1074 mot
1074 mot

Article reprinted with permission from ACP Media. Motorcycle Trader NZ

There’s no denying the VTR has a “following”. It’s one of the world’s most popular 250cc bikes – even though it’s not the cheapest. But I know from personal experience that the bike hold its value – and second-hand models don’t stick around for very long.

Part of the appeal lies in the usual Honda attributes – solid engineering, balance, sure handling, reliability. But the real attraction is its “X-factor”: the bike oozes character. Naked styling, snazzy alloy rims, minimalist chrome – the V-twin engine that hints (as per a full-blooded Ducati) at a sort of rebelliousness. In short, it’s a fun-filled package.

Of course, it’s also an ideal learner bike, for more practical reasons. Light, nippy and economical, it’s easy to handle, even for smaller, shorter riders. In fact, the only question mark I have for the bike is in terms of its suitability for taller riders. It felt fine for my average build (1.76m/77kg), but I know our esteemed editor (tall slab of humanity, he is) didn’t enjoy staring between his knees.

Heart of the beast
The VTR’s powered by a liquid-cooled, four-stroke, DOHC 90° V-twin engine (four valves per cylinder). It’s not going to dislocate your shoulders when the lights turn green (it’s a 250cc, remember?) but it offers a healthy band of torque. You don’t need to rev its guts out to get going, and it returns fairly good fuel consumption (around 22km per litre). The tank holds 13 litres.

It’s a great bike for commuting and at 139kg, a pleasure to manoeuvre through city traffic. It’s not bad on longer runs either. I took it on one my favourite country forays and it cruised easily at 100km/h, proving particularly nippy through the winding roads near Maraetai. As a naked machine, there’s no wind protection, so you might get a little tired of the buffeting after a few hours.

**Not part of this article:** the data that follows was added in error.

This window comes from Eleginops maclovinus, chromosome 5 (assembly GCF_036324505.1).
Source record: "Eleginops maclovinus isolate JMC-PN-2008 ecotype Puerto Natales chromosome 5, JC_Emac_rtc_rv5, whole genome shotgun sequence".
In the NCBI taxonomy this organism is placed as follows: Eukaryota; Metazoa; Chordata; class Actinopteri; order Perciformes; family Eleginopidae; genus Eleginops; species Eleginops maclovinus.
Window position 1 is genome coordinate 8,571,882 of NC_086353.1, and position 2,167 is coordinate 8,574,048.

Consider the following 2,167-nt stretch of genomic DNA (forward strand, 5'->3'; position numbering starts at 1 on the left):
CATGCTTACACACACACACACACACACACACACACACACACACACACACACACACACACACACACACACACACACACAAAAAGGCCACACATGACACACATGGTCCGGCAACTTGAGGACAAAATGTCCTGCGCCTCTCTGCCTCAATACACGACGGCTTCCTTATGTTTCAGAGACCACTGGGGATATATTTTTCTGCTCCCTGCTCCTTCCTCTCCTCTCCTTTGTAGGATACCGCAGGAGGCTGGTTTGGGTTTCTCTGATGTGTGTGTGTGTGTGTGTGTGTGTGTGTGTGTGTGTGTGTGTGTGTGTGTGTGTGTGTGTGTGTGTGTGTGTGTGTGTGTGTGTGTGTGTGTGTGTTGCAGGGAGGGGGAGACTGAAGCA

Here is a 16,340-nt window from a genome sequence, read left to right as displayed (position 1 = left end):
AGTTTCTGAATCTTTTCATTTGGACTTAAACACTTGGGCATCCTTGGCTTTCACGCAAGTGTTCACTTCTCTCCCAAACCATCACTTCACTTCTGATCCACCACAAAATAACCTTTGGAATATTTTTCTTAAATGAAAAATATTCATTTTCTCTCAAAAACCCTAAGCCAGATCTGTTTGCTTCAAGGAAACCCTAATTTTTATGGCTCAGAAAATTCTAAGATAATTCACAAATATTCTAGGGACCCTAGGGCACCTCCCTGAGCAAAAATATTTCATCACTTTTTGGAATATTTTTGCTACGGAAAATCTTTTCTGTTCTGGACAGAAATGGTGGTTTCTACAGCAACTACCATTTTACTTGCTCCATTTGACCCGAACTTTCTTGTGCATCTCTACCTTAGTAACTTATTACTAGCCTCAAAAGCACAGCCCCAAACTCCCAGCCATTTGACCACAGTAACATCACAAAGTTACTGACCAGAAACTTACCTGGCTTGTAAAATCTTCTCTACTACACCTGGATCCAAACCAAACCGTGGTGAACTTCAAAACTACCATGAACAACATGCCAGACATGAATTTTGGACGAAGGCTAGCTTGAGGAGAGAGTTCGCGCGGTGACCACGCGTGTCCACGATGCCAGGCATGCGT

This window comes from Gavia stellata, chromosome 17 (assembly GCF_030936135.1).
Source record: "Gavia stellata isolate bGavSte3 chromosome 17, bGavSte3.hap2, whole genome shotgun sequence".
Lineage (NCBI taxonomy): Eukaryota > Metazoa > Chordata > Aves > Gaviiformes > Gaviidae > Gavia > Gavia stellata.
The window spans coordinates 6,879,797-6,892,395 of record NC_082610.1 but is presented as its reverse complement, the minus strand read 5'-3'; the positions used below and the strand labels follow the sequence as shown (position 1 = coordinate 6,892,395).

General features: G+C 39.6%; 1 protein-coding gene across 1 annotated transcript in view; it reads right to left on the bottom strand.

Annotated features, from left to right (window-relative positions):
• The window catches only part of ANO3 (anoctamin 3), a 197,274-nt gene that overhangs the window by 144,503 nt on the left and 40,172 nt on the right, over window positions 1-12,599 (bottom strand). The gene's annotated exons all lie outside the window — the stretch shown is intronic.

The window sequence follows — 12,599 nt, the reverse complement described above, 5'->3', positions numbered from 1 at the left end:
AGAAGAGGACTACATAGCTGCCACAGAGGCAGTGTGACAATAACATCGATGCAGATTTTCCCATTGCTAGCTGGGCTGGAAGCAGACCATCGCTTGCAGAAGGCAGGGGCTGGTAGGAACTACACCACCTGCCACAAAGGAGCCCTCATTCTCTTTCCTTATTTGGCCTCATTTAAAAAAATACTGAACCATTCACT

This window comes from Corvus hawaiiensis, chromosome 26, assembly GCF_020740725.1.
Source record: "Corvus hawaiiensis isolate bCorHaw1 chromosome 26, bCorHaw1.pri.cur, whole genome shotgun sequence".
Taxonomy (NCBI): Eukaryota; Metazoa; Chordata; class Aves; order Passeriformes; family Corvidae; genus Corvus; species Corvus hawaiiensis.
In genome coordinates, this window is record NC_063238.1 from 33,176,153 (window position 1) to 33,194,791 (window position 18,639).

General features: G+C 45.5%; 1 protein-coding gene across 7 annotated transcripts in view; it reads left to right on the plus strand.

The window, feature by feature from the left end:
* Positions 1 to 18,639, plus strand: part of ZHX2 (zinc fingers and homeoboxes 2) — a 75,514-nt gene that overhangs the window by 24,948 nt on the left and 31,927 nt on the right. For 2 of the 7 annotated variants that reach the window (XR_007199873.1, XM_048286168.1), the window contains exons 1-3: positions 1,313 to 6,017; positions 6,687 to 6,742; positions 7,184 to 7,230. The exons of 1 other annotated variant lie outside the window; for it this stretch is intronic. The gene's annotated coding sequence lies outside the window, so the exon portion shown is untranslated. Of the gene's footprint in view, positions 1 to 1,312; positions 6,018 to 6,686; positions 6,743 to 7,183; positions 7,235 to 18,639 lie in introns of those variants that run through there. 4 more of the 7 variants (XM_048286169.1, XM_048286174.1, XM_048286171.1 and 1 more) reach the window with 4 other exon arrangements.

At the risk of sounding like a schizophrenic optimist, there is an upside to the lack of fairings and windshields: cheaper repairs. Chances are, if you’re a real beginner, you’re going to lose your balance on the bike a few times, and while fairings look cool, they can stretch your wallet if they need to be replaced. Naked is cheaper.

A dominant part of the bike’s look is its truss-style, tubular frame chassis – it boxes the engine boldly, and again, it carries echoes of “bad-boy Ducati”. The form does have function though: a light frame providing maximum rigidity and good stability at speed.

Even if the chassis’ styling doesn’t press your buttons, it’s difficult to ignore the wheels – specially designed for the VTR250; they feature the Z-type cross section spokes for a slimmer look with added strength.
The minimalist feel continues with the instrument panel. Techos will be pleased to know that Honda has added a matching tach (complementing the analogue speedo) to latest generation VTR250s. They’re housed in chrome, aerodynamically-styled nacelles – very cool.

Suspension looks and feels good – the front forks feature large (41mm) inner tubes, supported by a pro-link with spring pre-load adjustable damper at the rear. And when you have to bring everything to a sudden stop, there’s solid braking performance. It’s provided by a 296mm disc (dual piston calliper) on the front, and a 220mm disc on the rear.

What more can I say? It’s not the cheapest 250 on the market, but if budget isn’t a problem, take yourself at your earliest convenience to the nearest Honda dealer for a test ride. If you don’t like it, I’m afraid you are boring…